They're being entirely unreasonable, full of bluster and demonstrating little care for the consequences.
No, we're not talking about North Korean leaders. This case study in irresponsible behavior comes courtesy of top Republicans in Congress, who are dismissing out of hand President Barack Obama's latest budget offer.
GOP leaders profess to want to bring down the federal deficit. They insist on savings in entitlement programs as part of any long-term budget agreement.
Obama is taking a political risk by offering some entitlement cuts, much to the consternation of liberal advocacy groups and labor unions.
His plan includes reductions in Medicare spending by lowering payments to health care providers and pharmaceutical companies and by requiring wealthier seniors to pay higher premiums or co-pays.
The key feature is a highly controversial change in calculating inflation that would lower annual cost-of-living increases in a broad array of programs most notably Social Security, but also ones benefiting veterans, the disabled and poor families. The adjustment also would affect federal income tax brackets, meaning that some middle-class taxpayers would pay more.
There are many details to be studied in Obama's budget, due out Wednesday, before any final judgment can be made. For instance, the White House said Friday that the cost-of-living change would include protections for "vulnerable" recipients.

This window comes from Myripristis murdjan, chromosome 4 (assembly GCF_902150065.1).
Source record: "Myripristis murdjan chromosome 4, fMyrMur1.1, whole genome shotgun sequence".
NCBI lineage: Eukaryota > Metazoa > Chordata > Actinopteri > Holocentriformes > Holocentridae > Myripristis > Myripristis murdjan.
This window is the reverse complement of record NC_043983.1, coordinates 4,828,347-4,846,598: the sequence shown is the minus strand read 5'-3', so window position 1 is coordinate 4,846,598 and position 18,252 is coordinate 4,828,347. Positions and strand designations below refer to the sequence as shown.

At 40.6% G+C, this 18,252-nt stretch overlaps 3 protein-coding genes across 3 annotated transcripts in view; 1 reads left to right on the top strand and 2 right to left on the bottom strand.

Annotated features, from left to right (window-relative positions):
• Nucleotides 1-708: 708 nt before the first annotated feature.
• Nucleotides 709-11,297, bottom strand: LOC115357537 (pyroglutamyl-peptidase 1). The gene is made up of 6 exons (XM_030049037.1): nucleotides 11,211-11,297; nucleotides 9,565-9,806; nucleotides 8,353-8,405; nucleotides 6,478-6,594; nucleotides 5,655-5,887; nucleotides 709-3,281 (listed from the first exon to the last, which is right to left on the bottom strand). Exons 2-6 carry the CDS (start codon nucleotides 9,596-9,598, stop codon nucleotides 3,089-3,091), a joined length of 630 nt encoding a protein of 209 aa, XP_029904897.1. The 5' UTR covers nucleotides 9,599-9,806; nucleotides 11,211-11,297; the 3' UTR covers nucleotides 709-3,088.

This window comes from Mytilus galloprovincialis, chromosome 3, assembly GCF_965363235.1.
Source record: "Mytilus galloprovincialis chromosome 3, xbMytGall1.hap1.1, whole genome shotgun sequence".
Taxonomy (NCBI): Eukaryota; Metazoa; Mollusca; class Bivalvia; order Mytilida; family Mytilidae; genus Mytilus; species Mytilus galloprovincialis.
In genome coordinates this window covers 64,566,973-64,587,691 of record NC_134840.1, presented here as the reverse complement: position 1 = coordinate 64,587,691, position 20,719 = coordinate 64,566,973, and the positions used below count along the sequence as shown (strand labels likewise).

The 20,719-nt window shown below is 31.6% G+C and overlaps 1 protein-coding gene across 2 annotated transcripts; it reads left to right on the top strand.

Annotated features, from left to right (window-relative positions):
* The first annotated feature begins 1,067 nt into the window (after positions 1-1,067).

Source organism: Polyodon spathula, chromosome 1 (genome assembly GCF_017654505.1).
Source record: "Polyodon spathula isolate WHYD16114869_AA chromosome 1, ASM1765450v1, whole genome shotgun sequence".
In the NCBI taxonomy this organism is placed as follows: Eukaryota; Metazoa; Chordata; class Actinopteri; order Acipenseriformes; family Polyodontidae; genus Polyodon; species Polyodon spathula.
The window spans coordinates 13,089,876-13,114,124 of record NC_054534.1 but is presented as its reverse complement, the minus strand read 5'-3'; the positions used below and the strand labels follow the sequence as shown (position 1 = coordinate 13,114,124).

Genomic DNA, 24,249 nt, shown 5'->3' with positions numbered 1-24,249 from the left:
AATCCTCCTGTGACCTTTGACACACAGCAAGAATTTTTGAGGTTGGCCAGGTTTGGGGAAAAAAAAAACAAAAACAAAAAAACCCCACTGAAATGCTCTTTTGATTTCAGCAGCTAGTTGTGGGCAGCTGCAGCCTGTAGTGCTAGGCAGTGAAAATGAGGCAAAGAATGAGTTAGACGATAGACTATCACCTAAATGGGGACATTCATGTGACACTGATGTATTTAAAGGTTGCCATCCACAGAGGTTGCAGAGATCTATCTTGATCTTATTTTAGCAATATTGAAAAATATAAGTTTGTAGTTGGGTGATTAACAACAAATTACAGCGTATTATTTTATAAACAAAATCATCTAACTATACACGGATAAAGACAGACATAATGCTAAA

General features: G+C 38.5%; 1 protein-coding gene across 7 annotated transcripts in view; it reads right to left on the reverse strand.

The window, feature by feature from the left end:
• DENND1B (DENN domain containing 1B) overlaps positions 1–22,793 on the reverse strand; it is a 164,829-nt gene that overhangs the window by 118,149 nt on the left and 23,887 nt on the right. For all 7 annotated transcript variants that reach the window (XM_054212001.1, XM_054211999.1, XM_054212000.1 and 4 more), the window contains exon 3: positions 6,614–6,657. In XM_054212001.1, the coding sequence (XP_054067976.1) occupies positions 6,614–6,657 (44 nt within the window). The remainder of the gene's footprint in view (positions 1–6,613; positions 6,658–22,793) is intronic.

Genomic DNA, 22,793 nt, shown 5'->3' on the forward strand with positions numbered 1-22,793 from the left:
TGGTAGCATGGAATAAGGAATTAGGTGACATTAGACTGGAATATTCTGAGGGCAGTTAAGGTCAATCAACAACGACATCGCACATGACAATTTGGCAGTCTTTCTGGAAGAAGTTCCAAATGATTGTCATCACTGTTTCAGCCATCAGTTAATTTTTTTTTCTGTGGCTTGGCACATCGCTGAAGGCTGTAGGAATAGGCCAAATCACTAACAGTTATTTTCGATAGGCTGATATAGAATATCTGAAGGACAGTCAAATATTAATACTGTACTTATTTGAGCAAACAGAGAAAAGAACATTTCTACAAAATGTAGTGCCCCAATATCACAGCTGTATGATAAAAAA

That's crucial. Liberal critics warn that people who rely on these payments would be hit too hard, particularly over the long term. It certainly makes no sense to throw more Americans into poverty just as the economy is starting to recover.
Top Republicans, however, couldn't wait to declare Obama's plan dead, even before arrival.
The deal-breaker for Republicans is that the president is proposing to raise more tax revenue, in part by limiting tax deductions for wealthier Americans. House Speaker John Boehner fired off a statement Friday that "modest entitlement savings" should not be "held hostage for more tax hikes."
Yet, a balanced approach is what most Americans support and is how to most fairly parcel out the pain.
Congress and Obama have already agreed on a projected $2.5 trillion in deficit reduction over the next decade through budget cuts and the end of Bush-era tax cuts for the rich. The White House says the president's plan would trim another $1.8 trillion in the next 10 years, and do so in a smarter way than the $1.2 trillion in scheduled across-the-board budget cuts, which don't distinguish between good programs and bad.
In a divided government like the one we have, no progress is going to be made on the big issues without some give and take. White House spokesman Jay Carney called the president's budget proposal "a good-faith compromise."
When Obama reaches out to Republicans, however, he almost always gets his hand slapped. That's a recipe for more of the partisan gridlock that has stymied progress in Washington, D.C., for far too long.
And Republicans wonder why voters rejected many of them in November.